“Amen, I say to you, whatever you did for one of these least brothers of mine, you did for me.’ —Matthew 23:39
Father Damien of Molokai and Mother Marianne of Molokai, were natives of Belgium and Germany respectively, but are best known for their care of lepers (sufferers of Hansen’s disease) of the Kalaupapa Colony. In 1866 Hawaii established a leper colony on the Island of Molokai, where approximately 8,000 Hawaiian were quarantined between its nineteenth century founding and 1969 closure. Father Damien, a priest of the Congregation of the Sacred Heart of Jesus and Mary, answered the call to serve the spiritual and medical needs of the people of Kalaupapa, improving quality of life by building houses and roads, creating a parish, and ministering sacraments. Father Damien’s respect for the innate dignity of each person was evident in how he lived, worked, ate, prayed, and suffered with the lepers – people who were feared, reviled and literally cast out of society. Damien of Molokai was championed by a great number of protestants during his lifetime, cited as a source of inspiration by Gandhi, and is recognized by Catholics as one of two saints who lived out their service to Christ at the Kalaupapa Colony.
Mother Marianne is known to have said “The charity of the good knows no creed and is confined to no one place”, a belief manifest in her early work in New York State where she taught immigrant children, and helped found hospitals with innovative attention to cleanliness and care for those pushed to the margins of society including addicts and those who could not pay for treatment; and in the work by which the world knows her: answering the plea of Hawaiian King Kalalaua to help care for Hawaii’s lepers.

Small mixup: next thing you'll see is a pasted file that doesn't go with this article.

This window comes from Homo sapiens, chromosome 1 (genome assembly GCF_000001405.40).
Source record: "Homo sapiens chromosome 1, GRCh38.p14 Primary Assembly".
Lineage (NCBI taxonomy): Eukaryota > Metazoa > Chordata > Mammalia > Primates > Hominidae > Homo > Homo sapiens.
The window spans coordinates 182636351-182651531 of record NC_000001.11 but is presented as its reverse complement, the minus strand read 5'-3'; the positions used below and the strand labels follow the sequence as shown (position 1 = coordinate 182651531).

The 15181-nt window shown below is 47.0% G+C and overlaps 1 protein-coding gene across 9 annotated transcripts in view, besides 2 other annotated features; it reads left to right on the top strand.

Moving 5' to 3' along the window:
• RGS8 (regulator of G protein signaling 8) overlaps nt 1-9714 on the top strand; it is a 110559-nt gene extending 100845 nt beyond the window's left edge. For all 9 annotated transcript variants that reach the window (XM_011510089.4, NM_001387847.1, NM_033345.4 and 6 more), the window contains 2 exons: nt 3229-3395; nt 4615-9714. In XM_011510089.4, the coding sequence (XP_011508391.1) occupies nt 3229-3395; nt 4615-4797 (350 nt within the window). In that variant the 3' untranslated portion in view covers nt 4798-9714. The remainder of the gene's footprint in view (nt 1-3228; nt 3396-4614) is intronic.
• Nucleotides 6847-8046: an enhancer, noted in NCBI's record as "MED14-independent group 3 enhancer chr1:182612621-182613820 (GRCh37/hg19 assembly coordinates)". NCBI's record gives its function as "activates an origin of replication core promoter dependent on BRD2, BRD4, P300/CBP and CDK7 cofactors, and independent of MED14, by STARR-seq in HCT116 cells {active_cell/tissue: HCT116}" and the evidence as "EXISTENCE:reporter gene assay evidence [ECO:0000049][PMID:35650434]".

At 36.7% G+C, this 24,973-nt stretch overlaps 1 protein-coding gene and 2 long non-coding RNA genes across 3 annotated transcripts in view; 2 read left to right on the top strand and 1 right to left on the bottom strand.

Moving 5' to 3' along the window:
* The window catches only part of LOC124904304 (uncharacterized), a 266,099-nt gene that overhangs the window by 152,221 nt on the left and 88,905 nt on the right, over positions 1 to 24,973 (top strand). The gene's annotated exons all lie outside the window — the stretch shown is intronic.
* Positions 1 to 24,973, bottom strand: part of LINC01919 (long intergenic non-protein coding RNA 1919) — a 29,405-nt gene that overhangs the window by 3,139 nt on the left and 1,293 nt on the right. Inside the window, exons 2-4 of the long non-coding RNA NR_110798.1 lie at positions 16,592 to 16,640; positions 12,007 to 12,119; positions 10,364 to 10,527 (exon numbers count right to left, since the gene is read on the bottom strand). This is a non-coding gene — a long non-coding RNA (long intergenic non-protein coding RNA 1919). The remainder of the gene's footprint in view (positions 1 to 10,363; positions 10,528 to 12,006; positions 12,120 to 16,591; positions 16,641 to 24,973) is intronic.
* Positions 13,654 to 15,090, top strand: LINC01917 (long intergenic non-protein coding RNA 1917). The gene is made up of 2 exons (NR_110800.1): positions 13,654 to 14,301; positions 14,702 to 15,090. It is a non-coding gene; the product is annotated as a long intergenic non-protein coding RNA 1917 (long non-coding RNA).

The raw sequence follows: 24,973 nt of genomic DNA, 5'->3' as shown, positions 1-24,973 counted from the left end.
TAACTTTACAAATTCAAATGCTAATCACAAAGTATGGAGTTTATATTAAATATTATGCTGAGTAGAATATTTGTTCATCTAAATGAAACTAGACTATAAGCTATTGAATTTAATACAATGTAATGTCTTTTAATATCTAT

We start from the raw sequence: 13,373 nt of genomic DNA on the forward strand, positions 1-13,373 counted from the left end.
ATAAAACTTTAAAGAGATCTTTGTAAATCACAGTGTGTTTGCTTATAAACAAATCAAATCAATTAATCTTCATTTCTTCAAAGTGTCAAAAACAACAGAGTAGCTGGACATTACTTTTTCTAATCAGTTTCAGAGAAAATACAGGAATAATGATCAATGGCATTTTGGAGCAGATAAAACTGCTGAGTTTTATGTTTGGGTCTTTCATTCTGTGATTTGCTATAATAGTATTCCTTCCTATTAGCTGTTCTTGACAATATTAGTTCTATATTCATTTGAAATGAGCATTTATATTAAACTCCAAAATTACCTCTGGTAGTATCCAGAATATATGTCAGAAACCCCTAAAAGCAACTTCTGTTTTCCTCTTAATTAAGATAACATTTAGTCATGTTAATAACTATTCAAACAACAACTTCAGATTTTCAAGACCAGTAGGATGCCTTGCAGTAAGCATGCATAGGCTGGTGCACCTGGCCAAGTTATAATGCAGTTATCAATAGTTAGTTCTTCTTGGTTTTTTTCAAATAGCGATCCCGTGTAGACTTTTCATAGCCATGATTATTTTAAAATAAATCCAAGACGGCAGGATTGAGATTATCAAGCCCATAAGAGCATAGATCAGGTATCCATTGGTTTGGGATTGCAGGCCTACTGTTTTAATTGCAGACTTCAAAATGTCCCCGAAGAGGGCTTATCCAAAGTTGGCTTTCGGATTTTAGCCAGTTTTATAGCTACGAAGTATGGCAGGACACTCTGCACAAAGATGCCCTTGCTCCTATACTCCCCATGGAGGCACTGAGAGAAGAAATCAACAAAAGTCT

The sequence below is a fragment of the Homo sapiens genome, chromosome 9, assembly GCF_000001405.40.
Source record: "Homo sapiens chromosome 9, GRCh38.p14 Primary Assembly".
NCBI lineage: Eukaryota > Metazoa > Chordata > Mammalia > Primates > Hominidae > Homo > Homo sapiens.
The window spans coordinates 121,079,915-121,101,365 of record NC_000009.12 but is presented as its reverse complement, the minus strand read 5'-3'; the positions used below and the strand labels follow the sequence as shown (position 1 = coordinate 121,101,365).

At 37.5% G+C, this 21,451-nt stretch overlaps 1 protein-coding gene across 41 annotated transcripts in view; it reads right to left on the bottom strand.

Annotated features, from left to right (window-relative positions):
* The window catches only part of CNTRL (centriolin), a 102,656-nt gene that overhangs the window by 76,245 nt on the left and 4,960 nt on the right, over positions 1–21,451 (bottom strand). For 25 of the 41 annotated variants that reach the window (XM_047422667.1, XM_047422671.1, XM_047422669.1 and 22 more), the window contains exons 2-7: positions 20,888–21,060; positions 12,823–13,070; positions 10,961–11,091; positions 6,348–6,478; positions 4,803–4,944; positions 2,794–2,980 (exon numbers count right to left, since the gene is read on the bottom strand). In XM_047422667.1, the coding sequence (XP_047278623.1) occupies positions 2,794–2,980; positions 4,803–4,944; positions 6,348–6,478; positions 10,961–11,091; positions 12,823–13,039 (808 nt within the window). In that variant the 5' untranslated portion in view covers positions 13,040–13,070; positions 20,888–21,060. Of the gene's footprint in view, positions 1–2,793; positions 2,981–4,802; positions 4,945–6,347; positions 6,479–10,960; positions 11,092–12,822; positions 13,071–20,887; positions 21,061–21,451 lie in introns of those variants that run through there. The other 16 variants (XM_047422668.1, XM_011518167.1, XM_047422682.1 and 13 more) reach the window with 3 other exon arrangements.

When Mother Marianne arrived on Molokai Father Damien’s leprosy was advanced and his death near. The saint who would succeed Father Damien’s work, building clinics and loving those orphaned and afflicted on the island for decades to come, personally dressed the wounds of the dying saint. The red scarf serves as an arm sling and an attribute in representations of St. Damien, was a gift from St. Marianne Cope, who knew well the healing power of beauty.
A photograph captures Mother Marianne at the deathbed of Father Damien on April 15, 1889. Careful examination of this historic photograph, conversations with the Sisters of St. Francis in Hawaii, research of period specific habits and vestments proper to the mural subjects, and awareness of the theological import of the age and condition in which saints are represented, were a vital part of the design process to ensure the new artwork would be beautiful, historically accurate, and invite those who encounter it into contemplation and imitation.
The Cathedral Basilica of Our Lady of Peace, originally dedicated in 1843, is a historic gem in downtown Honolulu. At the dawn of the twenty-first century the interior elements of the nineteenth century Cathedral had fallen out of relationship with each other due to insensitive post-historic campaigns. In recognition of the Cathedral’s newly conferred Basilica status the diocese undertook a long-term effort to create a harmonious liturgical artistry program. Collaborating closely with Bishop Silva, Brother William Woeger, Mason Architects, and RDG Planning and Design, EverGreene Architectural Arts designed a phased renewal program guided by the architecture of the building, artwork seen in historic photographs, and treatments revealed in the historic finishes investigation.
The most recent phase of historic restoration included plaster restoration and painting, reinstatement of lost decoration on the altar wall, glazing and polychromy, marble cleaning, and marbleizing (application of a faux finish), to harmonize the discordant interior. The most exciting element of this phase was the long-awaited design and creation of two new murals honoring St. Damien of Molokai and St. Marianne Cope. The murals were designed and painted in EverGreene’s Brooklyn studio and now grace the sanctuary altar wall, replacing post-historic symbols that were out of scale with the architecture.
The saints honored at the Cathedral of Our Lady of Peace remind us of the call to sacrificial love for those cast to the fringes of society.
Emily Sottile, Director of the Sacred Space Studio